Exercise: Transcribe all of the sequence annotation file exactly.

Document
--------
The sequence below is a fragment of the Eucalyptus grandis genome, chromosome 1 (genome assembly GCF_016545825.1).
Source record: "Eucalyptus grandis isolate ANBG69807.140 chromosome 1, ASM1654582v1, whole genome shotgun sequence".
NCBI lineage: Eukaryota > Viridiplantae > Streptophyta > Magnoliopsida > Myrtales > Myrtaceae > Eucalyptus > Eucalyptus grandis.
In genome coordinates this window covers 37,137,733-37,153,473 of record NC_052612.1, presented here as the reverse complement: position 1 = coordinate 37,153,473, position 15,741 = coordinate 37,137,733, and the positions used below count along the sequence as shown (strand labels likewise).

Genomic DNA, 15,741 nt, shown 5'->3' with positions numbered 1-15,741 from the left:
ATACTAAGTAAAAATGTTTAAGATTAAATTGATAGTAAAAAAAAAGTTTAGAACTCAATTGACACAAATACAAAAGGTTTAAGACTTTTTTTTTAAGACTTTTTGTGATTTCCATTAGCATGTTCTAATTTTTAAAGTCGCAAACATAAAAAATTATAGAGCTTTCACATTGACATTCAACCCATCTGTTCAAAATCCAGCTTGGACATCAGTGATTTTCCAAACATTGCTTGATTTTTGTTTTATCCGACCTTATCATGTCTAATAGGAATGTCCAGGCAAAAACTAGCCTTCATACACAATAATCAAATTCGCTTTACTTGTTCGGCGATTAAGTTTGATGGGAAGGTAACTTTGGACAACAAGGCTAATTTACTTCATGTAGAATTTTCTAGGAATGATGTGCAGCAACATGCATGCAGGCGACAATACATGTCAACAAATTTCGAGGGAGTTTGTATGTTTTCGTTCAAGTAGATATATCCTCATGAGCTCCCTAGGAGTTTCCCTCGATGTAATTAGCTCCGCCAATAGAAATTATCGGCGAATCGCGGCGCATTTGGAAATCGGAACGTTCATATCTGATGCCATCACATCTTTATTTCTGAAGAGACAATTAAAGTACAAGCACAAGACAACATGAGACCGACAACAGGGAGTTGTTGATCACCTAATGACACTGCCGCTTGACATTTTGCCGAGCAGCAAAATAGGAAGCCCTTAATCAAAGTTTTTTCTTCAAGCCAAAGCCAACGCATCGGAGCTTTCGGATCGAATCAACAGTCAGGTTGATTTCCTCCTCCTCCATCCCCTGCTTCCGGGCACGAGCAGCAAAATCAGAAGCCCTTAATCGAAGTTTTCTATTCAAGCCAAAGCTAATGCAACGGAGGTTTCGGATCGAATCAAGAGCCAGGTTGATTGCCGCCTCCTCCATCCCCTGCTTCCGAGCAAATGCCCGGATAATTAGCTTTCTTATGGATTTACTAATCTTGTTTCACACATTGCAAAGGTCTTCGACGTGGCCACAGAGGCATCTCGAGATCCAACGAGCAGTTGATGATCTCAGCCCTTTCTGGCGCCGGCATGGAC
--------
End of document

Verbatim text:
The sequence below is a fragment of the Eucalyptus grandis genome, chromosome 1 (genome assembly GCF_016545825.1).
Source record: "Eucalyptus grandis isolate ANBG69807.140 chromosome 1, ASM1654582v1, whole genome shotgun sequence".
NCBI lineage: Eukaryota > Viridiplantae > Streptophyta > Magnoliopsida > Myrtales > Myrtaceae > Eucalyptus > Eucalyptus grandis.
In genome coordinates this window covers 37,137,733-37,153,473 of record NC_052612.1, presented here as the reverse complement: position 1 = coordinate 37,153,473, position 15,741 = coordinate 37,137,733, and the positions used below count along the sequence as shown (strand labels likewise).

Genomic DNA, 15,741 nt, shown 5'->3' with positions numbered 1-15,741 from the left:
ATACTAAGTAAAAATGTTTAAGATTAAATTGATAGTAAAAAAAAAGTTTAGAACTCAATTGACACAAATACAAAAGGTTTAAGACTTTTTTTTTAAGACTTTTTGTGATTTCCATTAGCATGTTCTAATTTTTAAAGTCGCAAACATAAAAAATTATAGAGCTTTCACATTGACATTCAACCCATCTGTTCAAAATCCAGCTTGGACATCAGTGATTTTCCAAACATTGCTTGATTTTTGTTTTATCCGACCTTATCATGTCTAATAGGAATGTCCAGGCAAAAACTAGCCTTCATACACAATAATCAAATTCGCTTTACTTGTTCGGCGATTAAGTTTGATGGGAAGGTAACTTTGGACAACAAGGCTAATTTACTTCATGTAGAATTTTCTAGGAATGATGTGCAGCAACATGCATGCAGGCGACAATACATGTCAACAAATTTCGAGGGAGTTTGTATGTTTTCGTTCAAGTAGATATATCCTCATGAGCTCCCTAGGAGTTTCCCTCGATGTAATTAGCTCCGCCAATAGAAATTATCGGCGAATCGCGGCGCATTTGGAAATCGGAACGTTCATATCTGATGCCATCACATCTTTATTTCTGAAGAGACAATTAAAGTACAAGCACAAGACAACATGAGACCGACAACAGGGAGTTGTTGATCACCTAATGACACTGCCGCTTGACATTTTGCCGAGCAGCAAAATAGGAAGCCCTTAATCAAAGTTTTTTCTTCAAGCCAAAGCCAACGCATCGGAGCTTTCGGATCGAATCAACAGTCAGGTTGATTTCCTCCTCCTCCATCCCCTGCTTCCGGGCACGAGCAGCAAAATCAGAAGCCCTTAATCGAAGTTTTCTATTCAAGCCAAAGCTAATGCAACGGAGGTTTCGGATCGAATCAAGAGCCAGGTTGATTGCCGCCTCCTCCATCCCCTGCTTCCGAGCAAATGCCCGGATAATTAGCTTTCTTATGGATTTACTAATCTTGTTTCACACATTGCAAAGGTCTTCGACGTGGCCACAGAGGCATCTCGAGATCCAACGAGCAGTTGATGATCTCAGCCCTTTCTGGCGCCGGCATGGAC